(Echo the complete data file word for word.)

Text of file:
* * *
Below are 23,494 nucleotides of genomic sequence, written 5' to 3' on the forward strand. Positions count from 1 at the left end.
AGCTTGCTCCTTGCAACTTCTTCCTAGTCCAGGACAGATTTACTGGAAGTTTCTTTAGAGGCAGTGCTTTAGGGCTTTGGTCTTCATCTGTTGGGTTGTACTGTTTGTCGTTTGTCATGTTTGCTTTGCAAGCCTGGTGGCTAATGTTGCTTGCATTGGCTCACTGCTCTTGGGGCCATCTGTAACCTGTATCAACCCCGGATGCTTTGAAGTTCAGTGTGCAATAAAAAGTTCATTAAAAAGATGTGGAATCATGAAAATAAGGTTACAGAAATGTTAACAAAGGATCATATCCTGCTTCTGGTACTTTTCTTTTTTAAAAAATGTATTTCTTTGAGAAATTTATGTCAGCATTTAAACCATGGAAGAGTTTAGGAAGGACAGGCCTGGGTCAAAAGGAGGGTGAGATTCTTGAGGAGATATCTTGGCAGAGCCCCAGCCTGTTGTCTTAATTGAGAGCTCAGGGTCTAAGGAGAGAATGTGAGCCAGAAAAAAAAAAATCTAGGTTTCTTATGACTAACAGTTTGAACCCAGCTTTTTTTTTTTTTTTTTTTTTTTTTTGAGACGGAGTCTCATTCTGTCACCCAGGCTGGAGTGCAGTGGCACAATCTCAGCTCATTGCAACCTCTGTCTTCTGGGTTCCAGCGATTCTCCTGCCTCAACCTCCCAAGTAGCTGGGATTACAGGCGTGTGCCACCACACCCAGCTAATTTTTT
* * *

Below are 23,494 nucleotides of genomic sequence, written 5' to 3' on the forward strand. Positions count from 1 at the left end.
AGCTTGCTCCTTGCAACTTCTTCCTAGTCCAGGACAGATTTACTGGAAGTTTCTTTAGAGGCAGTGCTTTAGGGCTTTGGTCTTCATCTGTTGGGTTGTACTGTTTGTCGTTTGTCATGTTTGCTTTGCAAGCCTGGTGGCTAATGTTGCTTGCATTGGCTCACTGCTCTTGGGGCCATCTGTAACCTGTATCAACCCCGGATGCTTTGAAGTTCAGTGTGCAATAAAAAGTTCATTAAAAAGATGTGGAATCATGAAAATAAGGTTACAGAAATGTTAACAAAGGATCATATCCTGCTTCTGGTACTTTTCTTTTTTAAAAAATGTATTTCTTTGAGAAATTTATGTCAGCATTTAAACCATGGAAGAGTTTAGGAAGGACAGGCCTGGGTCAAAAGGAGGGTGAGATTCTTGAGGAGATATCTTGGCAGAGCCCCAGCCTGTTGTCTTAATTGAGAGCTCAGGGTCTAAGGAGAGAATGTGAGCCAGAAAAAAAAAAATCTAGGTTTCTTATGACTAACAGTTTGAACCCAGCTTTTTTTTTTTTTTTTTTTTTTTTTTGAGACGGAGTCTCATTCTGTCACCCAGGCTGGAGTGCAGTGGCACAATCTCAGCTCATTGCAACCTCTGTCTTCTGGGTTCCAGCGATTCTCCTGCCTCAACCTCCCAAGTAGCTGGGATTACAGGCGTGTGCCACCACACCCAGCTAATTTTTT